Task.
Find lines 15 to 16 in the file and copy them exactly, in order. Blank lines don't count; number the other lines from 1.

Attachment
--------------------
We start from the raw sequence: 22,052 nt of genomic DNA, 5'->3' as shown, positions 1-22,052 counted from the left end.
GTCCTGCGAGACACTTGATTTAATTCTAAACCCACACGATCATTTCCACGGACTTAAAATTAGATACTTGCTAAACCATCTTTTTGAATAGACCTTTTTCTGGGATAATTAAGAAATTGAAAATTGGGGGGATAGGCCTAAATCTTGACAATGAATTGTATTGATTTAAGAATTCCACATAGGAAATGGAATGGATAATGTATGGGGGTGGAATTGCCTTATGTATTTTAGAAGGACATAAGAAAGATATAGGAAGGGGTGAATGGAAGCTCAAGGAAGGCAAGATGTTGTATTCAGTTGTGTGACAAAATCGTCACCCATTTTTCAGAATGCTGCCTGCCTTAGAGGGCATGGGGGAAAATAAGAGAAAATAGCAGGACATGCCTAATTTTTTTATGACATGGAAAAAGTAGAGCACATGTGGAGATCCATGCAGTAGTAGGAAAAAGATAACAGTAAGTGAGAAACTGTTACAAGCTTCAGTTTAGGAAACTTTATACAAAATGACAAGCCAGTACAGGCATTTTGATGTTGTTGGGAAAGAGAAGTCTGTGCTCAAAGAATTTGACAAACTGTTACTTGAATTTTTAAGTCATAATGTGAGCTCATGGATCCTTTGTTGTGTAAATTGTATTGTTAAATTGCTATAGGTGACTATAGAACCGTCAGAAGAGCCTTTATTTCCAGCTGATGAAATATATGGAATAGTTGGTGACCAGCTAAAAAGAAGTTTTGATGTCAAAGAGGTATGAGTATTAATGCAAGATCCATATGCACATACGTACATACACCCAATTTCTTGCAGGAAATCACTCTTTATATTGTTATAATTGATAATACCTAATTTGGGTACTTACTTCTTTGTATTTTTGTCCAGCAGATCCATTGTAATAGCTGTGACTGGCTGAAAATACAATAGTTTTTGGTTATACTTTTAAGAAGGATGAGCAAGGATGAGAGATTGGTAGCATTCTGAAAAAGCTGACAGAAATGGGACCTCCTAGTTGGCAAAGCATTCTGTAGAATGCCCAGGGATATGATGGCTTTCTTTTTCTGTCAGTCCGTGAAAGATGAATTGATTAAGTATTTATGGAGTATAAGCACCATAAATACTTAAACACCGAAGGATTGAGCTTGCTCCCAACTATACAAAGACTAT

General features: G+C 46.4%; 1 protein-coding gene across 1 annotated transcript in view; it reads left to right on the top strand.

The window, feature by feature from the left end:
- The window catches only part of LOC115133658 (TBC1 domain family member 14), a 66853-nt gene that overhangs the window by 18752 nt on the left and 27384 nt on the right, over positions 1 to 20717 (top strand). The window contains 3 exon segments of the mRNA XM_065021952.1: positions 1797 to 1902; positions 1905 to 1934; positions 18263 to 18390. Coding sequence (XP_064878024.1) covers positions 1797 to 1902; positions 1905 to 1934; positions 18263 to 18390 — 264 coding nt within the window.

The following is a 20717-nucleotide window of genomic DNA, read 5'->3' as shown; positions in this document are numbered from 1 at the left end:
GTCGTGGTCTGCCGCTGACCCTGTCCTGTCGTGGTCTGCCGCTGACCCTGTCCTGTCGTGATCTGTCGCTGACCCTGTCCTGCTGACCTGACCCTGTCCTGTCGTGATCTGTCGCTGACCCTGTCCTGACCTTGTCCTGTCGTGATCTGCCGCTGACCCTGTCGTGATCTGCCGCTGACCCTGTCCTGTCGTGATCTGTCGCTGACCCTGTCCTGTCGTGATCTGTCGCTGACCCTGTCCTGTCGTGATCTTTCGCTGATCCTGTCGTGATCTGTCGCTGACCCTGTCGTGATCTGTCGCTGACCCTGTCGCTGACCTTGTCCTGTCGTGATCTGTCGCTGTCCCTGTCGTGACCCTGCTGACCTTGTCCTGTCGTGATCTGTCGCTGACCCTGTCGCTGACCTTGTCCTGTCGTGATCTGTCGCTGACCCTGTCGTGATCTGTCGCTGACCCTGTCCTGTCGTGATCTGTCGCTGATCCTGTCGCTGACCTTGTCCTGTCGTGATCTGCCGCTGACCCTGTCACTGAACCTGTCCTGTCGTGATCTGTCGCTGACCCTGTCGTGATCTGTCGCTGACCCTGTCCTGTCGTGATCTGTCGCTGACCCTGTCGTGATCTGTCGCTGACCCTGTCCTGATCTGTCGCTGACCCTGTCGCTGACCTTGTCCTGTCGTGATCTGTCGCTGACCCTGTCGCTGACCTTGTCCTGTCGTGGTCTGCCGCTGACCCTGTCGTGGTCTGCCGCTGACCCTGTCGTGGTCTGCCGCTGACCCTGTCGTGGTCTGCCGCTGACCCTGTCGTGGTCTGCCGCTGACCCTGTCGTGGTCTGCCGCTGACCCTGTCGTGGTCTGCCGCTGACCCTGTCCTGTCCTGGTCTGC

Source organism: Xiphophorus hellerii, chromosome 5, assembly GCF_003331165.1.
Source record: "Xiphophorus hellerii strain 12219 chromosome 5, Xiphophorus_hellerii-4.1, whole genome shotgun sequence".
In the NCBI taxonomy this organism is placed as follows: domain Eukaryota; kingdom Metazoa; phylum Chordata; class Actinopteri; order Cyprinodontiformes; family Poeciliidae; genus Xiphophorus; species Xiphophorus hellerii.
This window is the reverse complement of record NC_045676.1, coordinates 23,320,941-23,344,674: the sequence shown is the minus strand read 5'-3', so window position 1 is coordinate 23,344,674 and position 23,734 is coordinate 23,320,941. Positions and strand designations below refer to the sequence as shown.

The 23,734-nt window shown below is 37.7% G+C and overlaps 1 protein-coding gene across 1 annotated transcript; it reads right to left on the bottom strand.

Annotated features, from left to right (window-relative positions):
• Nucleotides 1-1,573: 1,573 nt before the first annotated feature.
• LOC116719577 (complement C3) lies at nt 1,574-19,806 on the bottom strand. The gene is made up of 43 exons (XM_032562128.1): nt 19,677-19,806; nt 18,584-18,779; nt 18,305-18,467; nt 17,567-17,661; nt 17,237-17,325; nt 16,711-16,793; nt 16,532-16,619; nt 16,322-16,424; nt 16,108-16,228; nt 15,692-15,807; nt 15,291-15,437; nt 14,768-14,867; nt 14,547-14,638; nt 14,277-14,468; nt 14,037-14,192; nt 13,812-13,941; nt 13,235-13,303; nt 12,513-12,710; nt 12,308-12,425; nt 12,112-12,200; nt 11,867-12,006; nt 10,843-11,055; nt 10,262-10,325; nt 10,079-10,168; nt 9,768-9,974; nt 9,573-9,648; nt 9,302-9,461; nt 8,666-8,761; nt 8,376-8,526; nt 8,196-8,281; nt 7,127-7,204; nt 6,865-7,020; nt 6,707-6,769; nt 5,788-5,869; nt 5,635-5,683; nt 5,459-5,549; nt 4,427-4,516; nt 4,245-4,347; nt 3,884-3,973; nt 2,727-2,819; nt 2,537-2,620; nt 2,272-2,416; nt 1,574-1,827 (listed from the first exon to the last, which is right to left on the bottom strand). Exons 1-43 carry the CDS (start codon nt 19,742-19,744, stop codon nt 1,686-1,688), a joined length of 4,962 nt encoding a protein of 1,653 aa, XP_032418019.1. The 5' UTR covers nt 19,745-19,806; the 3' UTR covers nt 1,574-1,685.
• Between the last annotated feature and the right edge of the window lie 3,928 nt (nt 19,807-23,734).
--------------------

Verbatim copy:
• LOC116719577 (complement C3) lies at nt 1,574-19,806 on the bottom strand. The gene is made up of 43 exons (XM_032562128.1): nt 19,677-19,806; nt 18,584-18,779; nt 18,305-18,467; nt 17,567-17,661; nt 17,237-17,325; nt 16,711-16,793; nt 16,532-16,619; nt 16,322-16,424; nt 16,108-16,228; nt 15,692-15,807; nt 15,291-15,437; nt 14,768-14,867; nt 14,547-14,638; nt 14,277-14,468; nt 14,037-14,192; nt 13,812-13,941; nt 13,235-13,303; nt 12,513-12,710; nt 12,308-12,425; nt 12,112-12,200; nt 11,867-12,006; nt 10,843-11,055; nt 10,262-10,325; nt 10,079-10,168; nt 9,768-9,974; nt 9,573-9,648; nt 9,302-9,461; nt 8,666-8,761; nt 8,376-8,526; nt 8,196-8,281; nt 7,127-7,204; nt 6,865-7,020; nt 6,707-6,769; nt 5,788-5,869; nt 5,635-5,683; nt 5,459-5,549; nt 4,427-4,516; nt 4,245-4,347; nt 3,884-3,973; nt 2,727-2,819; nt 2,537-2,620; nt 2,272-2,416; nt 1,574-1,827 (listed from the first exon to the last, which is right to left on the bottom strand). Exons 1-43 carry the CDS (start codon nt 19,742-19,744, stop codon nt 1,686-1,688), a joined length of 4,962 nt encoding a protein of 1,653 aa, XP_032418019.1. The 5' UTR covers nt 19,745-19,806; the 3' UTR covers nt 1,574-1,685.
• Between the last annotated feature and the right edge of the window lie 3,928 nt (nt 19,807-23,734).